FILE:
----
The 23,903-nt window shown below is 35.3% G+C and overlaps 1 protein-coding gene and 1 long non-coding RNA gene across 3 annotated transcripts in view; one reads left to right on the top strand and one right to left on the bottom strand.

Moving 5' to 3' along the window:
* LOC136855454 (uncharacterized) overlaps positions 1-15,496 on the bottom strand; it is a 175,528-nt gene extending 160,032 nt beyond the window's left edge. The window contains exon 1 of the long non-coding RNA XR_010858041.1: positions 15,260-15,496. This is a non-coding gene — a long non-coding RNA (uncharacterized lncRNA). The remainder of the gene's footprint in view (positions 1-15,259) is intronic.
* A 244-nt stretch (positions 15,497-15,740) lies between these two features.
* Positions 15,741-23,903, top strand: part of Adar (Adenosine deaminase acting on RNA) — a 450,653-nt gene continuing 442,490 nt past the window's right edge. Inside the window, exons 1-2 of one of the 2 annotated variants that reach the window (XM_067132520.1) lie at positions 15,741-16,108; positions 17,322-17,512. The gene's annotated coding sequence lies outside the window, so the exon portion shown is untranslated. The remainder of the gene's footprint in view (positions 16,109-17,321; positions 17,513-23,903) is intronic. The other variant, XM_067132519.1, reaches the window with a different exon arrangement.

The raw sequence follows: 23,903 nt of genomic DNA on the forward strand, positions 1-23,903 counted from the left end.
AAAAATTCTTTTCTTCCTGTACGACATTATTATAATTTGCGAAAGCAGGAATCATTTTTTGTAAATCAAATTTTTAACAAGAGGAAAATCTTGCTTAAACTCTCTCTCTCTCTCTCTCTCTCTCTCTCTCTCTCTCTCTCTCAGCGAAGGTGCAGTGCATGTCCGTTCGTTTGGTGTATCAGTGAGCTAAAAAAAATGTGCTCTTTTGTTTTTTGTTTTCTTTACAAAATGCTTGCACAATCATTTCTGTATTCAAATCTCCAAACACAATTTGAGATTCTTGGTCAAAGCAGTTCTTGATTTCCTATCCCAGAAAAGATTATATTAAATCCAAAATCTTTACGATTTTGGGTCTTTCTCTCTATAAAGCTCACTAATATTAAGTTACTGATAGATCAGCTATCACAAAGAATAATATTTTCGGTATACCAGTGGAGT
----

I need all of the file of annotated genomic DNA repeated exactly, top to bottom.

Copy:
The 23,903-nt window shown below is 35.3% G+C and overlaps 1 protein-coding gene and 1 long non-coding RNA gene across 3 annotated transcripts in view; one reads left to right on the top strand and one right to left on the bottom strand.

Moving 5' to 3' along the window:
* LOC136855454 (uncharacterized) overlaps positions 1-15,496 on the bottom strand; it is a 175,528-nt gene extending 160,032 nt beyond the window's left edge. The window contains exon 1 of the long non-coding RNA XR_010858041.1: positions 15,260-15,496. This is a non-coding gene — a long non-coding RNA (uncharacterized lncRNA). The remainder of the gene's footprint in view (positions 1-15,259) is intronic.
* A 244-nt stretch (positions 15,497-15,740) lies between these two features.
* Positions 15,741-23,903, top strand: part of Adar (Adenosine deaminase acting on RNA) — a 450,653-nt gene continuing 442,490 nt past the window's right edge. Inside the window, exons 1-2 of one of the 2 annotated variants that reach the window (XM_067132520.1) lie at positions 15,741-16,108; positions 17,322-17,512. The gene's annotated coding sequence lies outside the window, so the exon portion shown is untranslated. The remainder of the gene's footprint in view (positions 16,109-17,321; positions 17,513-23,903) is intronic. The other variant, XM_067132519.1, reaches the window with a different exon arrangement.

The raw sequence follows: 23,903 nt of genomic DNA on the forward strand, positions 1-23,903 counted from the left end.
AAAAATTCTTTTCTTCCTGTACGACATTATTATAATTTGCGAAAGCAGGAATCATTTTTTGTAAATCAAATTTTTAACAAGAGGAAAATCTTGCTTAAACTCTCTCTCTCTCTCTCTCTCTCTCTCTCTCTCTCTCTCTCTCAGCGAAGGTGCAGTGCATGTCCGTTCGTTTGGTGTATCAGTGAGCTAAAAAAAATGTGCTCTTTTGTTTTTTGTTTTCTTTACAAAATGCTTGCACAATCATTTCTGTATTCAAATCTCCAAACACAATTTGAGATTCTTGGTCAAAGCAGTTCTTGATTTCCTATCCCAGAAAAGATTATATTAAATCCAAAATCTTTACGATTTTGGGTCTTTCTCTCTATAAAGCTCACTAATATTAAGTTACTGATAGATCAGCTATCACAAAGAATAATATTTTCGGTATACCAGTGGAGT